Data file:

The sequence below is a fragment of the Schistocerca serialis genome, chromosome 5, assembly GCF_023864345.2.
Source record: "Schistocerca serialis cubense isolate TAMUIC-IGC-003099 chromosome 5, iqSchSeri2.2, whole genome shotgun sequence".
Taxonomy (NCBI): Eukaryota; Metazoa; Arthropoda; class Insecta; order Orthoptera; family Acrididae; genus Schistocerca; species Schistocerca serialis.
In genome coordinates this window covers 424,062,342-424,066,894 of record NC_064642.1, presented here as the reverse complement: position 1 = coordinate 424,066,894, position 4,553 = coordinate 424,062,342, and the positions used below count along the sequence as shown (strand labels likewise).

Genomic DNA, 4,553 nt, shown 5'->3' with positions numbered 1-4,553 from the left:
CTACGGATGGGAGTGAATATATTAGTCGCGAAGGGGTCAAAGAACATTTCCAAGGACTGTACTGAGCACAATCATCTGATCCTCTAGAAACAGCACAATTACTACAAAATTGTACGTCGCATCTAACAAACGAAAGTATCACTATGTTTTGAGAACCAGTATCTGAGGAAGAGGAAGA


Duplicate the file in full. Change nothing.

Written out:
The sequence below is a fragment of the Schistocerca serialis genome, chromosome 5, assembly GCF_023864345.2.
Source record: "Schistocerca serialis cubense isolate TAMUIC-IGC-003099 chromosome 5, iqSchSeri2.2, whole genome shotgun sequence".
Taxonomy (NCBI): Eukaryota; Metazoa; Arthropoda; class Insecta; order Orthoptera; family Acrididae; genus Schistocerca; species Schistocerca serialis.
In genome coordinates this window covers 424,062,342-424,066,894 of record NC_064642.1, presented here as the reverse complement: position 1 = coordinate 424,066,894, position 4,553 = coordinate 424,062,342, and the positions used below count along the sequence as shown (strand labels likewise).

Genomic DNA, 4,553 nt, shown 5'->3' with positions numbered 1-4,553 from the left:
CTACGGATGGGAGTGAATATATTAGTCGCGAAGGGGTCAAAGAACATTTCCAAGGACTGTACTGAGCACAATCATCTGATCCTCTAGAAACAGCACAATTACTACAAAATTGTACGTCGCATCTAACAAACGAAAGTATCACTATGTTTTGAGAACCAGTATCTGAGGAAGAGGAAGA